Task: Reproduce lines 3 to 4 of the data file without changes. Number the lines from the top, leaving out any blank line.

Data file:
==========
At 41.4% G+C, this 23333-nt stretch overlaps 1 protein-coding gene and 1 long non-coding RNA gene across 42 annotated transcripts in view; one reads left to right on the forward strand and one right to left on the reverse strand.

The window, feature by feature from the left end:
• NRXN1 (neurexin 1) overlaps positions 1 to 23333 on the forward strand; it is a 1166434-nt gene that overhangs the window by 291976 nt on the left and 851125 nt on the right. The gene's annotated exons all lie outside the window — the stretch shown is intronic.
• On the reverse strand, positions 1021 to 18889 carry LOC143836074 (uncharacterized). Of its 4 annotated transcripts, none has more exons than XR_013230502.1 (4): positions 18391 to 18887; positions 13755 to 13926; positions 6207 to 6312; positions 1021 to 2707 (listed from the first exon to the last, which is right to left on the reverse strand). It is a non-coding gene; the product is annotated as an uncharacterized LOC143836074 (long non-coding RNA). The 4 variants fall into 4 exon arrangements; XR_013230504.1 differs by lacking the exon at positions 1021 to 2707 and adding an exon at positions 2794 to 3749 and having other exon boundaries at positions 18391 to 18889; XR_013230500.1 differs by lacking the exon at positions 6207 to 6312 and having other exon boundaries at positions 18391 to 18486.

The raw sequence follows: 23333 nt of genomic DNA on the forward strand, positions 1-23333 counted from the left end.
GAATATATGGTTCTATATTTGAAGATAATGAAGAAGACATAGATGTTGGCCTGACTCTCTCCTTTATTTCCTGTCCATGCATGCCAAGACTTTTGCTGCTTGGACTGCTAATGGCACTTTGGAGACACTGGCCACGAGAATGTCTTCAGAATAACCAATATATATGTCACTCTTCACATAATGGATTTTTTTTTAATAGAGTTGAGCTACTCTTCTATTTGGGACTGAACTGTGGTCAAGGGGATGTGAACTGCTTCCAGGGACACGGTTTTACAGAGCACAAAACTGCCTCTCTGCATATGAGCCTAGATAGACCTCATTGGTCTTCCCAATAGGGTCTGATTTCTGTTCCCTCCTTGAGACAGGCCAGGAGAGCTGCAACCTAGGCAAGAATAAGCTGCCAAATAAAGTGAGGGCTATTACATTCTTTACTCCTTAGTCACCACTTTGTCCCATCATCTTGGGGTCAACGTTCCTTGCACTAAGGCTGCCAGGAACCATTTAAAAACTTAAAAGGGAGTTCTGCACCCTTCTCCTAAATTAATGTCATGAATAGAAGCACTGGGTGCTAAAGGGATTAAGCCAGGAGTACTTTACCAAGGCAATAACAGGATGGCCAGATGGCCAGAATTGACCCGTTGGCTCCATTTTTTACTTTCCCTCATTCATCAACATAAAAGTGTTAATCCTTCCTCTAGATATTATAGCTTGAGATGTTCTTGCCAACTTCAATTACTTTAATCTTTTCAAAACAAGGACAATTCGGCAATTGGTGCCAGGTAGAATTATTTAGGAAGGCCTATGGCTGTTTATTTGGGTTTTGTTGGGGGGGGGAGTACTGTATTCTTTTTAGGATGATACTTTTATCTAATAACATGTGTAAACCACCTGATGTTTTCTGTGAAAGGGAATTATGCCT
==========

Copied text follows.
• NRXN1 (neurexin 1) overlaps positions 1 to 23333 on the forward strand; it is a 1166434-nt gene that overhangs the window by 291976 nt on the left and 851125 nt on the right. The gene's annotated exons all lie outside the window — the stretch shown is intronic.
• On the reverse strand, positions 1021 to 18889 carry LOC143836074 (uncharacterized). Of its 4 annotated transcripts, none has more exons than XR_013230502.1 (4): positions 18391 to 18887; positions 13755 to 13926; positions 6207 to 6312; positions 1021 to 2707 (listed from the first exon to the last, which is right to left on the reverse strand). It is a non-coding gene; the product is annotated as an uncharacterized LOC143836074 (long non-coding RNA). The 4 variants fall into 4 exon arrangements; XR_013230504.1 differs by lacking the exon at positions 1021 to 2707 and adding an exon at positions 2794 to 3749 and having other exon boundaries at positions 18391 to 18889; XR_013230500.1 differs by lacking the exon at positions 6207 to 6312 and having other exon boundaries at positions 18391 to 18486.